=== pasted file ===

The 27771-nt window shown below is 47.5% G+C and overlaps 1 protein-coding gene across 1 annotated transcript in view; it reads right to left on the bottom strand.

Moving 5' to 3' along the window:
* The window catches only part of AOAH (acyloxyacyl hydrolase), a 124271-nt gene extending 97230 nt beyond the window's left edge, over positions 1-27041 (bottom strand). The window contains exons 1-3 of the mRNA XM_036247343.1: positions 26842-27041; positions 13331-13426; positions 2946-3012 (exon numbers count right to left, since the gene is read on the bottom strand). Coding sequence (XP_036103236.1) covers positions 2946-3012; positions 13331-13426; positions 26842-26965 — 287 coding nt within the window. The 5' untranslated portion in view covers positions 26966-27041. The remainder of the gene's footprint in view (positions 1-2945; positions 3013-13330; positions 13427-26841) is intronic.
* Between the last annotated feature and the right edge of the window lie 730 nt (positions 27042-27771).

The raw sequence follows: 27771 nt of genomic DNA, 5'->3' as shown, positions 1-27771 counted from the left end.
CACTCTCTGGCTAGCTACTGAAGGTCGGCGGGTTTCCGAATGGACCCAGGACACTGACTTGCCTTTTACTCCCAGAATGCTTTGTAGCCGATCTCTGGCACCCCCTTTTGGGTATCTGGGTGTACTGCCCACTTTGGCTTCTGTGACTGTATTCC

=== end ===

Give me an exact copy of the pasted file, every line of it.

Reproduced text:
The 27771-nt window shown below is 47.5% G+C and overlaps 1 protein-coding gene across 1 annotated transcript in view; it reads right to left on the bottom strand.

Moving 5' to 3' along the window:
* The window catches only part of AOAH (acyloxyacyl hydrolase), a 124271-nt gene extending 97230 nt beyond the window's left edge, over positions 1-27041 (bottom strand). The window contains exons 1-3 of the mRNA XM_036247343.1: positions 26842-27041; positions 13331-13426; positions 2946-3012 (exon numbers count right to left, since the gene is read on the bottom strand). Coding sequence (XP_036103236.1) covers positions 2946-3012; positions 13331-13426; positions 26842-26965 — 287 coding nt within the window. The 5' untranslated portion in view covers positions 26966-27041. The remainder of the gene's footprint in view (positions 1-2945; positions 3013-13330; positions 13427-26841) is intronic.
* Between the last annotated feature and the right edge of the window lie 730 nt (positions 27042-27771).

The raw sequence follows: 27771 nt of genomic DNA, 5'->3' as shown, positions 1-27771 counted from the left end.
CACTCTCTGGCTAGCTACTGAAGGTCGGCGGGTTTCCGAATGGACCCAGGACACTGACTTGCCTTTTACTCCCAGAATGCTTTGTAGCCGATCTCTGGCACCCCCTTTTGGGTATCTGGGTGTACTGCCCACTTTGGCTTCTGTGACTGTATTCC